QWhy do you spend millions of dollars opposing GMO labeling? Aren't you proud of your products? Please don't give the excuse that it will cost consumers more for labeling either - you have raised your seed prices over 230%.

Why do you spend millions of dollars opposing GMO labeling? Aren't you proud of your products? Please don't give the excuse that it will cost consumers more for labeling either - you have raised your seed prices over 230%.

AExpert Answer

As believers in GM technology, and having seen the benefits nurture farmers and society alike, we are proud―in fact, you’ll see many of our accomplishments under “GMOs and the Future of Agriculture." And you’ll find no excuses here―just our attempt at a straightforward response to a good question.

 

We absolutely do support the right of consumers to choose food that is healthy and nutritious.  And although we do not sell food products directly to consumers, we support food companies’ decisions to voluntarily label food products for the presence or absence of GMOs, so consumers who wish to can choose food that is not made with GM ingredients. Some companies have opted to use voluntary labels, such as “USDA Organic."

 

We do support mandatory labeling of food, including GM food, if such food presents a safety risk to a certain population―for example, those allergic to a food ingredient.  We believe the harm in mandating labeling for GM food, just because it is a GM food, is that such a label would convey to consumers that foods made from the farmers’ crops grown with our seeds are less safe than, less nutritious than or somehow different from conventional or organic food.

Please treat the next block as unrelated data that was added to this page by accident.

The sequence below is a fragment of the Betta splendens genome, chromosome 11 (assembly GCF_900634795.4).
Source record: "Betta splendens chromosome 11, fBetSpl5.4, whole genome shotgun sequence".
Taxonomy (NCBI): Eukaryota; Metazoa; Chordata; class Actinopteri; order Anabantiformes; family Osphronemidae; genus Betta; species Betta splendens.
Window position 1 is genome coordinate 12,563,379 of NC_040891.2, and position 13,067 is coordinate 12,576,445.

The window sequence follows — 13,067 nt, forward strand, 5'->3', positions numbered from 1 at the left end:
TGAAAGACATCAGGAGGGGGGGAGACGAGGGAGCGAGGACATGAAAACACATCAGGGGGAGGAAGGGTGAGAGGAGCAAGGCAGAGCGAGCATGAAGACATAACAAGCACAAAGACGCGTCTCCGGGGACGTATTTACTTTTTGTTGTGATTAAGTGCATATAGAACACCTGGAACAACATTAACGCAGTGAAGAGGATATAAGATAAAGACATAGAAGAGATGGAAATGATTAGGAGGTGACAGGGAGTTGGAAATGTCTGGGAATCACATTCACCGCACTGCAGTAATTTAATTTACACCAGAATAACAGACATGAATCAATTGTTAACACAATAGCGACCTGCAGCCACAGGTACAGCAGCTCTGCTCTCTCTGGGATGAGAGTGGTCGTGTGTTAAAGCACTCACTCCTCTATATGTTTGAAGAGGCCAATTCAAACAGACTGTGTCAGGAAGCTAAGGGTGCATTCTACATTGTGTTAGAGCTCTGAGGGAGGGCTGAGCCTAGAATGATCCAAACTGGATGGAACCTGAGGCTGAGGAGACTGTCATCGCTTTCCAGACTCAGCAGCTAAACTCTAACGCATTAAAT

But there has never been any evidence linking a food-safety or health risk to the consumption of GM foods.  There are hundreds of independent studies that demonstrate this (check out independent studies at Biofortified), in addition to the determinations from scientific and regulatory authorities around the world that GM foods on the market are as safe and nutritious as their non-GM counterparts (see FDA information here). A few studies have asserted that such a risk exists, but each of these studies has been found not to be credible, essentially “debunked” by the global scientific community.  

 

Examples can be found here:

 

 

Regarding seed price, each company sets its prices based on a number of factors, including customer value, product performance and commodity prices, as well as input prices. GM seeds may cost more because of the increasing investment they require, from innovation to securing the necessary regulatory approvals and being good product stewards. Just as you would expect today’s fully loaded, modern cars to cost more than a Model-T, high-quality seed costs more today than in the past, and delivers more benefits.

 

Posted on April 11, 2018
Interesting question - that's a good example of how the term "GMO" (genetically modified organism) is too vague to be really useful. In a sense, yes, your genes are modified compared to both of your parents. And you're definitely not genetically identical to your parents (unless you're a yeast, or a starfish, or a willow tree, or some other organism that can reproduce asexually).   But in common usage, the term GMO refers to an organism containing a gene... Read More
Posted on March 9, 2018
Sun Pacific oranges are not a GM food, in fact all oranges are not a GM crop. Nearly all foods today have been genetically modified or altered in some way over thousands of years through selective breeding. But there are only 10 commercially available GM crops in the U.S: soybeans, corn (field and sweet), canola, cotton, alfalfa, sugar beets, summer squash, papaya, potatoes and apples. Below is a table outlining what year the 10 crops became commercially available:  ... Read More
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Posted on March 8, 2018
That’s a great question because so many people ‘expect’ there to be a difference and taste is purely a subjective assessment. So the answer is – it depends. Examples when the “look” would be different: Golden Rice: his rice has been engineered to be higher in Beta-carotene, using a gene from maize/corn, to help reduce the incidence of Vitamin A deficiency in developing countries whose Vitamin A content in the diet is so low, that results in blindness,... Read More
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